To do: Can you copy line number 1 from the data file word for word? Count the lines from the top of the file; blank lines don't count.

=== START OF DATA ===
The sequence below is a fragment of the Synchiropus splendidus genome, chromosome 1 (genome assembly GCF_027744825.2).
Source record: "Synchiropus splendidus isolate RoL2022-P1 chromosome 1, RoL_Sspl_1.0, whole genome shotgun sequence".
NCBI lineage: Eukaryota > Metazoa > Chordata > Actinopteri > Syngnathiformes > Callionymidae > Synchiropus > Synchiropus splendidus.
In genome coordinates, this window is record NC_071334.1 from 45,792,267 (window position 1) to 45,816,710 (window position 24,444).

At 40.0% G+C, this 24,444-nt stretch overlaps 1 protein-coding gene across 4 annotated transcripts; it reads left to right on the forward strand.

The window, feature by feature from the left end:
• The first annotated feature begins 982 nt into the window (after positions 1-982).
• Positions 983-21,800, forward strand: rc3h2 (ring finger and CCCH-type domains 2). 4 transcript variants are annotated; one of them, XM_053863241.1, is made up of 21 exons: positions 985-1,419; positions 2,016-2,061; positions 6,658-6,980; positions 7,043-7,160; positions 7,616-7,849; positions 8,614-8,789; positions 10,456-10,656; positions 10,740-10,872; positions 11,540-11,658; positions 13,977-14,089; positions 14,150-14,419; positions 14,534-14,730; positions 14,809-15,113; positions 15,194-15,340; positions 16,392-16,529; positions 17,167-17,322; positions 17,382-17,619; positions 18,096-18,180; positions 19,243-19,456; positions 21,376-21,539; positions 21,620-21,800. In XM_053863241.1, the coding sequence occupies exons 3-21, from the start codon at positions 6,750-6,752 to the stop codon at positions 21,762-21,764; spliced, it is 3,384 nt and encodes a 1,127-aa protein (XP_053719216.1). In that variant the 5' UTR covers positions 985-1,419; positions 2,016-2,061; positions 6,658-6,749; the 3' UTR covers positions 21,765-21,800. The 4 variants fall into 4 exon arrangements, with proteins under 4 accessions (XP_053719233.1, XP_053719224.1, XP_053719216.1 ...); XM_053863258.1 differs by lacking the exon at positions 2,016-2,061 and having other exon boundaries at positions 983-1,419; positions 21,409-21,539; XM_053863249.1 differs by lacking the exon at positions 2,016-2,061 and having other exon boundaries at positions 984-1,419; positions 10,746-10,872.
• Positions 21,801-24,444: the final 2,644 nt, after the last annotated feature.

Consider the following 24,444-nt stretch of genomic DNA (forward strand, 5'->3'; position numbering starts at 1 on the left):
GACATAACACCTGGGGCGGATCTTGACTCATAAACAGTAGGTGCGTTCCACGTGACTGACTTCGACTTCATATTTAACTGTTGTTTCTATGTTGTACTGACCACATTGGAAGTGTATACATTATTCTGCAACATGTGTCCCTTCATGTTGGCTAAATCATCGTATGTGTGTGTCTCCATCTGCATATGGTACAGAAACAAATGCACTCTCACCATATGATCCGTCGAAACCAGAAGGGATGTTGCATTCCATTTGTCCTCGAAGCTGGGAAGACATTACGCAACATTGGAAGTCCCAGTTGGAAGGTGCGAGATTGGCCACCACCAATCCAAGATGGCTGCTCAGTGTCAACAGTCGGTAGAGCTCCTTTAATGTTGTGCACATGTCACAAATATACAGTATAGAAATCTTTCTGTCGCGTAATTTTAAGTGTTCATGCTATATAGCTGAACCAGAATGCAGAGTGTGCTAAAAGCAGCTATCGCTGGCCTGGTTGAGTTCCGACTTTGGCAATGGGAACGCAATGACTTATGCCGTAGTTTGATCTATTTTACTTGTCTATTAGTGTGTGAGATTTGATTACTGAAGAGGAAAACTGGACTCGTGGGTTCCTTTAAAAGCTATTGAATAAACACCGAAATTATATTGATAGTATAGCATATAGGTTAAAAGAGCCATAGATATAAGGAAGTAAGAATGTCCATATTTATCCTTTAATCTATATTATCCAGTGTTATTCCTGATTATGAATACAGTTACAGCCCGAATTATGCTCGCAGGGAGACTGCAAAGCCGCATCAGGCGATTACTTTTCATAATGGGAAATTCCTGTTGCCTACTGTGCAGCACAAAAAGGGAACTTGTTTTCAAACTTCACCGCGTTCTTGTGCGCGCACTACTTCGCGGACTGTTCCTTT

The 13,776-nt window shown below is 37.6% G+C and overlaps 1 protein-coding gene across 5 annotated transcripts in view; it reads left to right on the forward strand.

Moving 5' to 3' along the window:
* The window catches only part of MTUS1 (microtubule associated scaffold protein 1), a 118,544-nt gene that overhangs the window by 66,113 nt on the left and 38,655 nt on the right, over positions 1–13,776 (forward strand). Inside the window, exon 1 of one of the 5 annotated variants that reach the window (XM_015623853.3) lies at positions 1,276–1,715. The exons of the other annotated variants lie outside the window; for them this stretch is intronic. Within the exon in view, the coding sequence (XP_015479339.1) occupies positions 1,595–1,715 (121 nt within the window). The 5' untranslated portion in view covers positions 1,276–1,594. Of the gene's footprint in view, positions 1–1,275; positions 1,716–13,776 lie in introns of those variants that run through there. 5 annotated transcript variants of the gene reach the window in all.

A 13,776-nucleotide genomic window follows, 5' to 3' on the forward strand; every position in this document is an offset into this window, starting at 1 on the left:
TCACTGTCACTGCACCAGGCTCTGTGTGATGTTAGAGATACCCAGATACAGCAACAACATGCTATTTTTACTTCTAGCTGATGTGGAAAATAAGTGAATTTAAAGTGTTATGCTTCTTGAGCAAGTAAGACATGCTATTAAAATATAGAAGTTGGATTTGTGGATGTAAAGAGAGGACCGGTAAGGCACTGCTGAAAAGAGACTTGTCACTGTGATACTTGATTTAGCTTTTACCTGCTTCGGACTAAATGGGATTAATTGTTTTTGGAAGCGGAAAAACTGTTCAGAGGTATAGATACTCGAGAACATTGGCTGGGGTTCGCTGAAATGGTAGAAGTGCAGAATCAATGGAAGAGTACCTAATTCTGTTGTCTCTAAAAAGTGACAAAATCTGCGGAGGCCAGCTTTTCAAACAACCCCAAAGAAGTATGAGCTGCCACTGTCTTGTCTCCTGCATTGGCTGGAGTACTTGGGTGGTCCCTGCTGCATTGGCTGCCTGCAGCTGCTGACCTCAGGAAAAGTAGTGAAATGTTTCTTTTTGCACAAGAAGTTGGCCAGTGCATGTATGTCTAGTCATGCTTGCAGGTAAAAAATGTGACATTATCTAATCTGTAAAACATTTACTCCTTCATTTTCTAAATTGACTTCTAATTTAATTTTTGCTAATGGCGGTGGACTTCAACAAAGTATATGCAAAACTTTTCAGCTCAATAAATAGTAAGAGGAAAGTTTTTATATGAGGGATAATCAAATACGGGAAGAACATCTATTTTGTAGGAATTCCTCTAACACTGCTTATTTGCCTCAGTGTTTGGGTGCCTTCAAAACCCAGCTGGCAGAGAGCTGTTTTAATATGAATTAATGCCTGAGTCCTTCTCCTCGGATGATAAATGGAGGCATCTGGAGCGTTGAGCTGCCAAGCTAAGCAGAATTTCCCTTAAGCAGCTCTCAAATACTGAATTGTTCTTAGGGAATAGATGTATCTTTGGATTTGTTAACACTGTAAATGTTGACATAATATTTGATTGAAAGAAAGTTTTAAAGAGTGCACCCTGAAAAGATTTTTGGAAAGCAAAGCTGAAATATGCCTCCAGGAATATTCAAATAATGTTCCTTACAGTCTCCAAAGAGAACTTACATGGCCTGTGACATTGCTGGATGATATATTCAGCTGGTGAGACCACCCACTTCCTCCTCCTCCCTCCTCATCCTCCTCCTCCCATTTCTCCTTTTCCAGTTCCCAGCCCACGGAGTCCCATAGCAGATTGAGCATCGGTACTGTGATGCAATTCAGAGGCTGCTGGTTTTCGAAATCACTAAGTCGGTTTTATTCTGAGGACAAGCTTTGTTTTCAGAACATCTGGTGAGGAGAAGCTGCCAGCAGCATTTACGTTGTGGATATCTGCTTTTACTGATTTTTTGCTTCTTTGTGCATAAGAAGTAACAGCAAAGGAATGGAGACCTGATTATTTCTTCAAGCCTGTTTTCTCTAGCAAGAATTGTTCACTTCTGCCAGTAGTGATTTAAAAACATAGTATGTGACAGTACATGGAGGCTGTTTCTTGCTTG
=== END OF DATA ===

The sequence below is a fragment of the Synchiropus splendidus genome, chromosome 1 (genome assembly GCF_027744825.2).